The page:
The one hundred-twelfth in a series of posts highlighting buildings in East Wilson Historic District, a national historic district located in Wilson, North Carolina. As originally approved, the district encompasses 858 contributing buildings and two contributing structures in a historically African-American section of Wilson. (A significant number have since been lost.) The district was developed between about 1890 to 1940 and includes notable examples of Queen Anne, Bungalow/American Craftsman, and Shotgun-style architecture. It was listed on the National Register of Historic Places in 1988.
As described in the nomination form for the East Wilson Historic District: “ca. 1940; 1 story; modified brick-veneered hip-roofed cottage.”
In Hill’s 1928 Wilson, N.C., city directory: Sherard J W h 1002 Atlantic
In Hill’s 1930 Wilson, N.C., city directory: Sherard John W h 1002 Atlantic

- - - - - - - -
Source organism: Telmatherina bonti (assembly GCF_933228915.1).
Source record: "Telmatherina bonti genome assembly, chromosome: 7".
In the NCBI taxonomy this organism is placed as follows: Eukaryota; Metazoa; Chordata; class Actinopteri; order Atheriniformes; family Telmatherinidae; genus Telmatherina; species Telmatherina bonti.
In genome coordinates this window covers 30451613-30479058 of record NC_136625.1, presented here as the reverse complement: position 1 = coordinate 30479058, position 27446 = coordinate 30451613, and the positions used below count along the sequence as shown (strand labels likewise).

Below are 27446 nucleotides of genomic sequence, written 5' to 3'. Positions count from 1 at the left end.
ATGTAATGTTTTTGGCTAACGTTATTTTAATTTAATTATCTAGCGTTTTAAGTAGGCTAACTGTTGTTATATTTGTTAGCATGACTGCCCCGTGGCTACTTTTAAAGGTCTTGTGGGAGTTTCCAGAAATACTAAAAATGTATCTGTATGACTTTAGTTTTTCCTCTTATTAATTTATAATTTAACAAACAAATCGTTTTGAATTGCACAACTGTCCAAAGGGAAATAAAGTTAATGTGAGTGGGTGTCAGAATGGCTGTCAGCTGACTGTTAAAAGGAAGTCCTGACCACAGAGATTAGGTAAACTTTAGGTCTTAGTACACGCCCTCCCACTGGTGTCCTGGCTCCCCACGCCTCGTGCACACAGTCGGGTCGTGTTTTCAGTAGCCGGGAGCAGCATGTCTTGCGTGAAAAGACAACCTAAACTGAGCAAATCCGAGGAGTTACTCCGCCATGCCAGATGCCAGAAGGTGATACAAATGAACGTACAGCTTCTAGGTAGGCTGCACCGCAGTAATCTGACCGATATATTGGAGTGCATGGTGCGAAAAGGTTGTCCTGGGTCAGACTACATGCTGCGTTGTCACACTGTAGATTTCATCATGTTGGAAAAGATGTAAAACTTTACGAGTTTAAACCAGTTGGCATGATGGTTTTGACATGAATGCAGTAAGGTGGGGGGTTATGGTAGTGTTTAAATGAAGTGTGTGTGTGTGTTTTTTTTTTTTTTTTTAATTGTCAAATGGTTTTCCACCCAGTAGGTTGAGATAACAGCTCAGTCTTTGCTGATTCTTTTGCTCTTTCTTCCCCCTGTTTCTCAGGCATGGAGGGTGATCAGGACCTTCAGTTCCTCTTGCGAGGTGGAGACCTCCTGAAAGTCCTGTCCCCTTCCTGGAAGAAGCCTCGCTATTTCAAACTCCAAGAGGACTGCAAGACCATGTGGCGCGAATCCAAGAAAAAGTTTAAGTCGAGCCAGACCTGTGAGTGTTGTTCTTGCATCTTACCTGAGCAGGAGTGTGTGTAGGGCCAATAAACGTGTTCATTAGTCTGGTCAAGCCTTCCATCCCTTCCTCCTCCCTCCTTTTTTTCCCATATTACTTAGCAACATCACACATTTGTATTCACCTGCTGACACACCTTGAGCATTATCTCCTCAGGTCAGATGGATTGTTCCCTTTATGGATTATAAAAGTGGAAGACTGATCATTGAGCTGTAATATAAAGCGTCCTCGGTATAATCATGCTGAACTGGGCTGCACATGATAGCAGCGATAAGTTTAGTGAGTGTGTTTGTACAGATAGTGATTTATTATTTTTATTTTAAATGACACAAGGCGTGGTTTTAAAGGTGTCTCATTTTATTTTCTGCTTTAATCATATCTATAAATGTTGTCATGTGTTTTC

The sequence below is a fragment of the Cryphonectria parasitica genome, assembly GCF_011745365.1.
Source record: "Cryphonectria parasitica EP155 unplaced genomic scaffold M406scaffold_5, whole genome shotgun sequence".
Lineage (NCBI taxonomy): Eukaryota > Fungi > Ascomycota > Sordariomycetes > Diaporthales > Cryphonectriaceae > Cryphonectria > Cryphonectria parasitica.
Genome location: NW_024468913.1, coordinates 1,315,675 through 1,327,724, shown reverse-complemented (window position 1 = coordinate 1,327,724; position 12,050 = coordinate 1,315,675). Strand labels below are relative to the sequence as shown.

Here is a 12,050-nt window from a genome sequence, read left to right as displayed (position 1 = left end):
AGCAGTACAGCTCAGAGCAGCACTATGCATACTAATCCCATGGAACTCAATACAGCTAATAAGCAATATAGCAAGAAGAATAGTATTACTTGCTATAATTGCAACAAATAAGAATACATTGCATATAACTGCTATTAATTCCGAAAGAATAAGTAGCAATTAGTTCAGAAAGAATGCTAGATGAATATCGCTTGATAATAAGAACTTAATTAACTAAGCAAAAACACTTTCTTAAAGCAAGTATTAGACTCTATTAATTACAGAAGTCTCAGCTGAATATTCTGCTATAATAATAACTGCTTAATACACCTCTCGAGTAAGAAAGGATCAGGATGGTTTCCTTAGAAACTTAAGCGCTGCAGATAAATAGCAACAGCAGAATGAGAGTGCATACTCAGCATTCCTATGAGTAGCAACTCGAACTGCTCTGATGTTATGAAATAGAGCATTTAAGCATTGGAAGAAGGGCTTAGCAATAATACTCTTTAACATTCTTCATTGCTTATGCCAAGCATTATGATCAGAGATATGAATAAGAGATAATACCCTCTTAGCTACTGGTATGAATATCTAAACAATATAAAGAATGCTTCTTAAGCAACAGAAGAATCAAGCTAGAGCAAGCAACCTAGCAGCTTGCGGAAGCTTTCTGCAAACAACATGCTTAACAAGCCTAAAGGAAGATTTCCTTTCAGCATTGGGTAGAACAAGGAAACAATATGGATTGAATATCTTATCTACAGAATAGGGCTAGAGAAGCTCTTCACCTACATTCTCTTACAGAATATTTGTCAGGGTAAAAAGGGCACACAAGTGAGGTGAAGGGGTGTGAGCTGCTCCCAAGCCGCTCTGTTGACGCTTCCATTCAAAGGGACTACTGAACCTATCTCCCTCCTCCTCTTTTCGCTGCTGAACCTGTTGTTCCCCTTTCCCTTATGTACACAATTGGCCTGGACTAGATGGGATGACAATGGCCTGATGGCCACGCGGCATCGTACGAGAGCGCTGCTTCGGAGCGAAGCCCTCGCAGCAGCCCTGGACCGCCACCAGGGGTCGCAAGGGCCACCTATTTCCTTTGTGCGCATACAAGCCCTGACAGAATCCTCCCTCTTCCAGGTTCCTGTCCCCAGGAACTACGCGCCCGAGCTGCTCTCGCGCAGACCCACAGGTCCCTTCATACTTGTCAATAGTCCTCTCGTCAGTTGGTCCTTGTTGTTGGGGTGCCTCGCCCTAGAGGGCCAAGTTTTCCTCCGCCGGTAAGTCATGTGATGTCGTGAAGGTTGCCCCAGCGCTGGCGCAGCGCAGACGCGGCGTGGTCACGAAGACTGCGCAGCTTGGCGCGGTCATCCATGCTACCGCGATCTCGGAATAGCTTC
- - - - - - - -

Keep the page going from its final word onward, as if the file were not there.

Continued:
John W. Sherard died 23 May 1931 in Wilson. Per his death certificate, he was 62 years old; was born in Wayne County to Swinson Sherard and Laura Sherard; lived at 1002 Atlanta [sic]; worked as a carpenter; and was buried in Wayne County.
In Hill’s 1941 Wilson, N.C., city directory: Purefoy Dallie A Rev (c; Alberta; 3) h 1002 Atlantic
Albrater Purefoy died 23 October 1941 in Goldsboro, North Carolina. Per her death certificate, she was born in 1890 in Wilson County to Rufus Vinson and Johana Richardson; lived at 1002 Atlantic, Wilson; and was married to Dallie Purefoy.
Dallie A. Purefoy was pastor of Saint Luke A.M.E. Church in the 1930s and early 1940s. The church is located at the corner of Vick and Atlantic Streets, and 1002 Atlantic Street, which is adjacent to the rear of the church, has served as a church parsonage.
Photograph by Lisa Y. Henderson, July 2019.